It was the infamous catchphrase of UK comedian Ali G – “Is it coz i iz black?” – that perversely came to mind as I watched the desperate scenes unfolding in the US in the wake of Hurricane Katrina.
It was not the most politically correct thought to have, since Sasha Cohen, the Cambridge-educated white man who plays Ali G, a misogynistic black man, has been criticised for his strange brand of humour by some black comics – but in Katrina's aftermath his little adage is worth considering.
To put it another way; was the slow response by the US federal government because those mainly affected were indeed black and poor?
Some feel convinced about this. Well-known Rapper Kanye West stated at a recent benefit concert that “George Bush doesn't care about black people”.
Jesse Jackson weighed in with his usual emotive language, comparing the situation of many of the evacuees to “Africans in the hull of a slave ship”. The reply from the US administration has been to fob these criticisms off. Bush supporters brand such views Leftie hatred for Bush and nothing more. But let's face it, the initial response was pitiful. If the areas most affected were upmarket Boston or even George W Bush's beloved Texas would there have been such a lacklustre attitude? I doubt it.
But I do not want to get too deep into the blame game. Although one can blame Bush for many things, one cannot hold him responsible for the weather. We also have to be careful, whether initial responses were fuelled by racism or not, that all the finger pointing distracts us from what Katrina really exposed – the reality of hidden America: black and on the breadline.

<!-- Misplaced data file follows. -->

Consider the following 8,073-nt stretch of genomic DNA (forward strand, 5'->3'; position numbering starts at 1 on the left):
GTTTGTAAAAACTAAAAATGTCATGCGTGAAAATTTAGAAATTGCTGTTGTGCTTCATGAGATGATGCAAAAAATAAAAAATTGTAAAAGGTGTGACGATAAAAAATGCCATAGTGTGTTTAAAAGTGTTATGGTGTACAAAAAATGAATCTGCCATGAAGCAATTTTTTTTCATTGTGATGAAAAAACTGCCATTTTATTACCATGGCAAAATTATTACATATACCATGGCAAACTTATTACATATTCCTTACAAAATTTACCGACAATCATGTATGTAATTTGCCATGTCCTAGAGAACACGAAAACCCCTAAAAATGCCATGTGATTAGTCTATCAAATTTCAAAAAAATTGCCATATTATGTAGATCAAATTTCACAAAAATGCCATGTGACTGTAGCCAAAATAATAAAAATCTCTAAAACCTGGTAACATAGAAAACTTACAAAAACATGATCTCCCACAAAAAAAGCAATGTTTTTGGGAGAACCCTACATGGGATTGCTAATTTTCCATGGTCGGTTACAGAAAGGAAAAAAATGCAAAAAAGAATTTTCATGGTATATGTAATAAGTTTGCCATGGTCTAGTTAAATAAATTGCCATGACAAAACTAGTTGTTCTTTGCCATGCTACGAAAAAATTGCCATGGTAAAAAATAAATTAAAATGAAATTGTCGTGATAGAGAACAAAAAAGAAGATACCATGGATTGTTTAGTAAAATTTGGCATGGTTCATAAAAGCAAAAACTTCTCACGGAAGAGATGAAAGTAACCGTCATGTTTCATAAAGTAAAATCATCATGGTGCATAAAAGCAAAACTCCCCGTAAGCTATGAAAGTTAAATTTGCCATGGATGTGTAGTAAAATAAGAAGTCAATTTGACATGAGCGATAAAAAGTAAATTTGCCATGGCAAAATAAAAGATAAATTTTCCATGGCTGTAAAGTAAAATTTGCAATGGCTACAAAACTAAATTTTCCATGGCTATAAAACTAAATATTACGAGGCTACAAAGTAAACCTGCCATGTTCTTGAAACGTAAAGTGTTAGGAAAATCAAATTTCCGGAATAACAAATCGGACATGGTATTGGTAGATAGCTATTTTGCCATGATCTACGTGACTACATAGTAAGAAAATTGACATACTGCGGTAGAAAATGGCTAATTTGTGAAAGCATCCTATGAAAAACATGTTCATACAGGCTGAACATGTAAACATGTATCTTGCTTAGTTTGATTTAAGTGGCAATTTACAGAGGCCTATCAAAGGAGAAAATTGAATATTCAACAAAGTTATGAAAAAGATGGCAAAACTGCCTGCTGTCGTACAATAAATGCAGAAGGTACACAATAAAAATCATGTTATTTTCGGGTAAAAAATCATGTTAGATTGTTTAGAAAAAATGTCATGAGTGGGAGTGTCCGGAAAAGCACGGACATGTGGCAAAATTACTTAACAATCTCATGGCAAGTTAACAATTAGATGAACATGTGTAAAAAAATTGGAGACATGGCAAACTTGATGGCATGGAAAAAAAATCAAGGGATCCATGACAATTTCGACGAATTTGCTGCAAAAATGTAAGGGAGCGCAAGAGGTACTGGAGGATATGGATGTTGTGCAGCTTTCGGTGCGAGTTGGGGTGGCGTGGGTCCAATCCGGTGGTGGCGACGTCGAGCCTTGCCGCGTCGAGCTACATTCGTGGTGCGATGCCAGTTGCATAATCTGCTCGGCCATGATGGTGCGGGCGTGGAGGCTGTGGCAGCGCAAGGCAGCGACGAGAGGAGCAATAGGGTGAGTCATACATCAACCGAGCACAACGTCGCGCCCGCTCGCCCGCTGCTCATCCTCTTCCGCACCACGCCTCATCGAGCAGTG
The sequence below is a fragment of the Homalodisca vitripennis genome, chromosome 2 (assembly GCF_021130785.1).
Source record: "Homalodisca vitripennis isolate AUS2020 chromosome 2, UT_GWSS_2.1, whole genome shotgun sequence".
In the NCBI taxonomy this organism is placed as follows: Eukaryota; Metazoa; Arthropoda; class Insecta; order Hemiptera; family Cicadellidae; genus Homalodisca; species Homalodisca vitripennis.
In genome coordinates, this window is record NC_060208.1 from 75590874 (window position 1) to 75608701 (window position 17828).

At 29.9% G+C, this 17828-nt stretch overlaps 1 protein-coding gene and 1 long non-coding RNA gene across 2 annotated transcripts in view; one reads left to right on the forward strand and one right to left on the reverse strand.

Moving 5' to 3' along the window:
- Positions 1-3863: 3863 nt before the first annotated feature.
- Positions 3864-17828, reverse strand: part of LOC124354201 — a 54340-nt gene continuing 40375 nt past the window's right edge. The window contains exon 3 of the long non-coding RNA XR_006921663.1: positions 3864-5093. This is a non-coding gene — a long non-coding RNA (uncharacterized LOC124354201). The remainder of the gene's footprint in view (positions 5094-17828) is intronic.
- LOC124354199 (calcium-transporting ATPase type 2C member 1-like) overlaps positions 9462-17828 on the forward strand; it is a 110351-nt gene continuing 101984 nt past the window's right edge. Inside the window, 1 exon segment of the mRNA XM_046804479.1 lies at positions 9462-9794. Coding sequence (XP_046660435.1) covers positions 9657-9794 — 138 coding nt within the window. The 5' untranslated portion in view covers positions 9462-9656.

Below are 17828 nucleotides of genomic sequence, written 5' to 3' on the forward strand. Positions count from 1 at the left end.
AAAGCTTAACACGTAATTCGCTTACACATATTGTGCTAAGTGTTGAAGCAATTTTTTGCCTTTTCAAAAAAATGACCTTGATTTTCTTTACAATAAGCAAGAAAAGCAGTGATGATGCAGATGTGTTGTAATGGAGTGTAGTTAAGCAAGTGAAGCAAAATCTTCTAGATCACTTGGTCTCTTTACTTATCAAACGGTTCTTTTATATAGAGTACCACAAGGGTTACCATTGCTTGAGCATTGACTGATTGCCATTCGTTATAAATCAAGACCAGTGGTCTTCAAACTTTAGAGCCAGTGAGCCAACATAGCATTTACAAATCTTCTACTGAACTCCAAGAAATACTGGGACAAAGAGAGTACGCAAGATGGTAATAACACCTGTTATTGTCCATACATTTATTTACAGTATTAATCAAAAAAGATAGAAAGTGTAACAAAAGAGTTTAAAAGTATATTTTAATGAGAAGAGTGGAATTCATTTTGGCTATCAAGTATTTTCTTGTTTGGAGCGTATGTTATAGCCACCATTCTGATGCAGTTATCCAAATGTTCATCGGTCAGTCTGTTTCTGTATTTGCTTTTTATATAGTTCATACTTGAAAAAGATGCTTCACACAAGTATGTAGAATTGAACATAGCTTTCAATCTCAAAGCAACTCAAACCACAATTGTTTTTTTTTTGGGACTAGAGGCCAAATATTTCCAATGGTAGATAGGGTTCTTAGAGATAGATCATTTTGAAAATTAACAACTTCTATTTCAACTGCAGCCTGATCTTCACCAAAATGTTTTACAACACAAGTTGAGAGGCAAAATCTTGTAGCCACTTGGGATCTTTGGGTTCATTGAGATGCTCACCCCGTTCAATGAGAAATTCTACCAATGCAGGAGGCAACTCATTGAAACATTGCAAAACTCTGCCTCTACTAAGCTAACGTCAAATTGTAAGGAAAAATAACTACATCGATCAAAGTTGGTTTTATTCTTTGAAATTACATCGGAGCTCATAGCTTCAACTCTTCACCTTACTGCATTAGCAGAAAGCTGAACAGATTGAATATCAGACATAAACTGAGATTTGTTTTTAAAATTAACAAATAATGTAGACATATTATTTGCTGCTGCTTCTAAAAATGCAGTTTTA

As I watched the television reports I wanted journalists to ask one question of the officials they interviewed: why were almost all the television images of African Americans?
The evasive response would be that 67% of New Orleans residents are black, and much of the coverage focused on New Orleans. But anyone watching the television coverage could see that it was not only race that was an issue, but class, too. Nearly 30% of New Orleans residents live below the poverty line, and these seemed to be the people left behind. Some were too poor to get the money or transport together to evacuate. They, unlike their affluent counterparts who also lost their homes, will more than likely have no insurance to help them rebuild and certainly no job to ease the burden when the waters subside.
So this is the great US; a place where race and class do intersect, after all, despite the decades of official silence on the issue. This raises the question: why are we so scared of talking about the intersection of race and class, whether in South Africa, the UK and Ireland or the US? Perhaps those with power and wealth, who are mainly white, are too terrified to face the prospect that Ali G's jesting plea might just be true.
But the US administration batters on regardless, turning the disaster into yet another call for patriotic action without a moment of reflection or analysis. We, the American people, will get through this, assures Bush. Fox News, the bastion of conservative America, responds with telethons and its new TV logo, "America's Challenge”. What is the challenge, I find myself asking? To get things back to the way they were? I think the challenge facing the US is bigger than that.
This article by Brandon Hamber was published on Polity and in the Engineering News on 16 September 2005 as part of the column "Look South". Copyright Brandon Hamber.